Schober emphasized that IgG4 antibodies still retain the ability to bind to the Spike protein. In fact, Irrgang and colleagues observed an improvement in the ability of antibodies to bind Spike and an improved antibody-mediated virus neutralization after the booster dose[4].

Shiv Pillai, a professor of medicine at Harvard Medical School who was not involved in the research, explained that the ability of antibodies to neutralize their target is “the most rigorous correlate of immune protection after vaccination”. He also suggested that anti-Spike IgG4 antibodies may even bind more strongly to their target. Pillai concluded that “in practical terms, [IgG4 antibodies] are unlikely to compromise immunity in vaccinated patients at this time”.

Since the beginning of the vaccination campaign, numerous studies showed that vaccines effectively reduced the risks of hospitalizations due to COVID-19[2,7,8]. One study estimated that around 20 million deaths to COVID-19 were averted globally by vaccinations in the first year of the rollout[9].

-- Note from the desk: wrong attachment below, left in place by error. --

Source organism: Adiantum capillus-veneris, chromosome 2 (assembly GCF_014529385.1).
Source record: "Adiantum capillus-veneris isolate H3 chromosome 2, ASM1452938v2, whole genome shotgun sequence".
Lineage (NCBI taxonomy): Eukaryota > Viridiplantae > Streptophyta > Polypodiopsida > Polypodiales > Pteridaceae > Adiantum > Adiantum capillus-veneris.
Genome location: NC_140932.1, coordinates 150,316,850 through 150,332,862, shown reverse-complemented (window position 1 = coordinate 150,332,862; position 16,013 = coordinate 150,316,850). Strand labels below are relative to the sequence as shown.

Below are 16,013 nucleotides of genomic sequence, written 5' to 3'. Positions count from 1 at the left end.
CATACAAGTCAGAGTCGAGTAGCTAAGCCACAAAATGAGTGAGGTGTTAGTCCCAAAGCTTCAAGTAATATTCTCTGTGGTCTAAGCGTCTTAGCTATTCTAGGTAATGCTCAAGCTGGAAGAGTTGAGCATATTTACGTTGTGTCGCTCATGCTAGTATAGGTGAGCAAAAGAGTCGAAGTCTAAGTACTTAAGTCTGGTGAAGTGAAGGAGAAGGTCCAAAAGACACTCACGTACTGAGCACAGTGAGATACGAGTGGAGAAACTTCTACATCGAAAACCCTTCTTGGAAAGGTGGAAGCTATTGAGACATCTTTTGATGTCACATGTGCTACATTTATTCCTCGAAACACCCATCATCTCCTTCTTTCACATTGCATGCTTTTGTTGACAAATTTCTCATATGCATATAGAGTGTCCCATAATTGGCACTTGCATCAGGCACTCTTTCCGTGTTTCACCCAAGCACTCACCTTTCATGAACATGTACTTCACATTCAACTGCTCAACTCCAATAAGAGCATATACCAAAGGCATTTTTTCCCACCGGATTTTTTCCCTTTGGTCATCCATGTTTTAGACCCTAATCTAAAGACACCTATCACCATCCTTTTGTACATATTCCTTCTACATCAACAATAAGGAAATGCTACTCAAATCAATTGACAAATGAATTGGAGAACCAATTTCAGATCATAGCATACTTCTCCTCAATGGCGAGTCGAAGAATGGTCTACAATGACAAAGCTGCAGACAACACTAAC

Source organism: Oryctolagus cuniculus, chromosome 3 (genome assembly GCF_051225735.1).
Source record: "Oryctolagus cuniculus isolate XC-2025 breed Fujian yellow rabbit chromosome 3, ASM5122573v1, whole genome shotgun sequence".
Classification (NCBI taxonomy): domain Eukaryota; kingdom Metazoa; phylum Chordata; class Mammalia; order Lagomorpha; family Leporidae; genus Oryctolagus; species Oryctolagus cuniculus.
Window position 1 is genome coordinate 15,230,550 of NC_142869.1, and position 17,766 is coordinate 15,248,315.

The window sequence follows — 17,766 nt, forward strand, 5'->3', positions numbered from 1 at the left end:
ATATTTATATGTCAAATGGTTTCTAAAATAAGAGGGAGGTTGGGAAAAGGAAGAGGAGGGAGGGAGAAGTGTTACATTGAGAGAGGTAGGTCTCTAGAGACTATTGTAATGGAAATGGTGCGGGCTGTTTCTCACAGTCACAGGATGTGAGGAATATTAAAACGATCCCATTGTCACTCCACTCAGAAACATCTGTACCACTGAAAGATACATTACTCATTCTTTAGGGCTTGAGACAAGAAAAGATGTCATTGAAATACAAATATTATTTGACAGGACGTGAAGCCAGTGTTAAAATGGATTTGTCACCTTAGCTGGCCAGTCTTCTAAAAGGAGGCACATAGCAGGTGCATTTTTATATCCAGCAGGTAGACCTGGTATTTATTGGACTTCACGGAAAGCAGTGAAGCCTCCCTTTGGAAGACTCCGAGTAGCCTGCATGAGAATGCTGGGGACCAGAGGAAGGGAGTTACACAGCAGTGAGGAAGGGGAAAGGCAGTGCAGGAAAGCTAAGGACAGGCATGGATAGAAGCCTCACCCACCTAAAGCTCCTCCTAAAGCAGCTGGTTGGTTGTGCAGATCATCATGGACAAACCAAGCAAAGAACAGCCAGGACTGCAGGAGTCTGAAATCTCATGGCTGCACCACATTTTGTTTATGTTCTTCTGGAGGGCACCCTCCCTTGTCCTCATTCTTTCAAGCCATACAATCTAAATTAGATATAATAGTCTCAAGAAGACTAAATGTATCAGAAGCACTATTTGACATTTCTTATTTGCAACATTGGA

In summary, the Epoch Times’ coverage of the presentation is misleading. CDC data from June 2023 don’t show that a higher number of COVID-19 vaccines increase the risk of hospitalization. Most VE estimates from the CDC actually point toward a reduction in hospitalization risk. Statistical uncertainty and possible bias in the calculation of absolute VE preclude definitive conclusions. Studies on the production of antibodies in vaccinated people show that booster doses increase the neutralization of SARS-CoV-2. While a study did show an increase in IgG4 antibodies after mRNA vaccination, it didn’t show that this interfered with virus neutralization.

UPDATE (4 July 2023):

Additional information was added to the seventeenth paragraph to explain how the Epoch Times article’s misleading interpretation of the study by Irrgang et al. was used to support its claim.



Published on: 23 Jun 2023 | Editor: